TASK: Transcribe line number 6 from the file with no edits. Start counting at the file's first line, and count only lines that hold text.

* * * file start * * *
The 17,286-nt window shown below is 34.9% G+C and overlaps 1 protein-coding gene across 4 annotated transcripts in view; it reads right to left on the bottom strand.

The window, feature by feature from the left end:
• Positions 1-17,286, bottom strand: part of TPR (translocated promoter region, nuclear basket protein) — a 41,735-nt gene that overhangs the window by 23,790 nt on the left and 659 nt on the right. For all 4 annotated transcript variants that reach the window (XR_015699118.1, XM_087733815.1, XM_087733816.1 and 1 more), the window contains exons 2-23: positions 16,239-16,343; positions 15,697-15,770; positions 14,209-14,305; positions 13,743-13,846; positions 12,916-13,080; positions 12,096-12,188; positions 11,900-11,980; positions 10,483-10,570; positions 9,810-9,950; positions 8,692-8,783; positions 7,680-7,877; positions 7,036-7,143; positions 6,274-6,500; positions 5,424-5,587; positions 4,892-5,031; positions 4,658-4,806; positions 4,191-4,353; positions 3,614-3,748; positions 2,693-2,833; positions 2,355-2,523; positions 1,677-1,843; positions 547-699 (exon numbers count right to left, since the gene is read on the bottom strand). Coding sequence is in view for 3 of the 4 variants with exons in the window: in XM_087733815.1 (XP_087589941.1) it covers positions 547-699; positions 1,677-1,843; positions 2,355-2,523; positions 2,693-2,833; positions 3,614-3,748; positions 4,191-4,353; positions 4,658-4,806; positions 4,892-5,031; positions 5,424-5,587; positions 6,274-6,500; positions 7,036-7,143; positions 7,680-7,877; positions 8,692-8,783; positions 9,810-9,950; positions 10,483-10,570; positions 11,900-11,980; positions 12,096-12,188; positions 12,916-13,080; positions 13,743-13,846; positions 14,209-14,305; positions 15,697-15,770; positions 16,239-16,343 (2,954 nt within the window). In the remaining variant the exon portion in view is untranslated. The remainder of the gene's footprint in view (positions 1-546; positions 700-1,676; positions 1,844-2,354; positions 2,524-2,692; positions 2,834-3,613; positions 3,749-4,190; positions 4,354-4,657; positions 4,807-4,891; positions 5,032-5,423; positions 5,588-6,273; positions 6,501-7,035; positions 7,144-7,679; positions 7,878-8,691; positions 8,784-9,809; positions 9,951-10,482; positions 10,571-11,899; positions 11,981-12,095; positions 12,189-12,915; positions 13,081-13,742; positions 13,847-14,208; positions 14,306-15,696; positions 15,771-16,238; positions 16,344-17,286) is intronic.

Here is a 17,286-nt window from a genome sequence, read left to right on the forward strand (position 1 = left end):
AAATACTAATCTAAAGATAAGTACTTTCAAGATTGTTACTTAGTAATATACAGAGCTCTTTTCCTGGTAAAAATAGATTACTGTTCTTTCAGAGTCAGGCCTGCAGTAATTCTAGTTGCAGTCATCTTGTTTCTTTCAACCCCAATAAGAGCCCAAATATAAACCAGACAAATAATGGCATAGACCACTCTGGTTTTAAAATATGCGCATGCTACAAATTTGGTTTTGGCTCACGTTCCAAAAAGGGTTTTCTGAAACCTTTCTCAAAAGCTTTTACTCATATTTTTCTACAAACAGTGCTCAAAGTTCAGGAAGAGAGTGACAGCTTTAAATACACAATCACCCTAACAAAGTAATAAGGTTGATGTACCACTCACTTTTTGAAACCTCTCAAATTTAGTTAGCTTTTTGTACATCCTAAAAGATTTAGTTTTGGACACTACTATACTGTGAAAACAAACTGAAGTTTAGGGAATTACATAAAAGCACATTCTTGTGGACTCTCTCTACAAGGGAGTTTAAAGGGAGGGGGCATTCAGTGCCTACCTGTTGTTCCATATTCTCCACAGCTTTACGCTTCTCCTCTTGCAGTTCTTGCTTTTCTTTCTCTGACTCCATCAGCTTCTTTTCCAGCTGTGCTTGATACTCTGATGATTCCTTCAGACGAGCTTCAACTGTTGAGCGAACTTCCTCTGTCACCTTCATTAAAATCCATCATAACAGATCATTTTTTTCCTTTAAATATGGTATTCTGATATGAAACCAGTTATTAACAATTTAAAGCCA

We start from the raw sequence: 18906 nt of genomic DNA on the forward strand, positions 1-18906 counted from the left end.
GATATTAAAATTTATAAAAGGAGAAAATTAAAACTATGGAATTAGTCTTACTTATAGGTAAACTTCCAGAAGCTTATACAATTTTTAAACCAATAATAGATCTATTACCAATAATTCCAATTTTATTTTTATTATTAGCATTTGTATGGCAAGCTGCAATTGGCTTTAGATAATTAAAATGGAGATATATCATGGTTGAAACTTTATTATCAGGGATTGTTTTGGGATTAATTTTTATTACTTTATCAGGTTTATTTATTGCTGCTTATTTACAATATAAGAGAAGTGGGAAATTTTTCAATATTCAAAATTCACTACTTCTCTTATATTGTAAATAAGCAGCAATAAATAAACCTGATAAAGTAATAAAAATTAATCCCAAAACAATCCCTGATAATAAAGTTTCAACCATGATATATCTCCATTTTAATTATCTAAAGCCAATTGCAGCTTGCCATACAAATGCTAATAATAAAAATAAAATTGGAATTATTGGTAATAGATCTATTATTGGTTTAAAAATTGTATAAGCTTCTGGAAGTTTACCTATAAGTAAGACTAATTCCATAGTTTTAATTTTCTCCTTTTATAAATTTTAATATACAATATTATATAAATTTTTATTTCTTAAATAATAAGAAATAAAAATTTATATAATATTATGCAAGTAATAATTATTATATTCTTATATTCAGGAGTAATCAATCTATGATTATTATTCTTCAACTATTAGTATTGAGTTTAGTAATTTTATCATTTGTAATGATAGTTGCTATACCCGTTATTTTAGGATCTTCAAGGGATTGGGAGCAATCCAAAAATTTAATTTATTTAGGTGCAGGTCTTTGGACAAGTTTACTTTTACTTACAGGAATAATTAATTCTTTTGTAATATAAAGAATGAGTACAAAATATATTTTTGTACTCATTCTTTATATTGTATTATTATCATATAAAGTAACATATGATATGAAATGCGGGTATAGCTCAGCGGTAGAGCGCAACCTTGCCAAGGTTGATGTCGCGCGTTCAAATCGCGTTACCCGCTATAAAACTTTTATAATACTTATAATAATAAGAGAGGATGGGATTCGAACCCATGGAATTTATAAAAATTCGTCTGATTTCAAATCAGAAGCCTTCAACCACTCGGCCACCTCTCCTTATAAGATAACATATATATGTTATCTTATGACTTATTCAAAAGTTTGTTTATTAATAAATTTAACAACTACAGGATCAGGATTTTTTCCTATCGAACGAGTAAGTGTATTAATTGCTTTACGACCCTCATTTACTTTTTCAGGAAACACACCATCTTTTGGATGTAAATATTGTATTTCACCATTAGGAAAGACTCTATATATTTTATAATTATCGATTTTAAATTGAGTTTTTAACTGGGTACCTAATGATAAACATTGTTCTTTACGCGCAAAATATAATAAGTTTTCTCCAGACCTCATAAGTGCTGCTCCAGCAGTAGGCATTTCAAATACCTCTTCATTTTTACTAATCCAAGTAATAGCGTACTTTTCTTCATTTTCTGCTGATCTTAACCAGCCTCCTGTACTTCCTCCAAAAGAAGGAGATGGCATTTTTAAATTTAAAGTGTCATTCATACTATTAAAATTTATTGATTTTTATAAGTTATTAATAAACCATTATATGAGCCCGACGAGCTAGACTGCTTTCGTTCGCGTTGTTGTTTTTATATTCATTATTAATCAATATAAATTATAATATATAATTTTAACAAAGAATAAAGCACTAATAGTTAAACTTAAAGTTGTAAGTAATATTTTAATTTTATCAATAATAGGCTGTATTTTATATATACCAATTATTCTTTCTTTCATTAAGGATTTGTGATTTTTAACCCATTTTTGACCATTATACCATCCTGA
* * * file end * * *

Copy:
We start from the raw sequence: 18906 nt of genomic DNA on the forward strand, positions 1-18906 counted from the left end.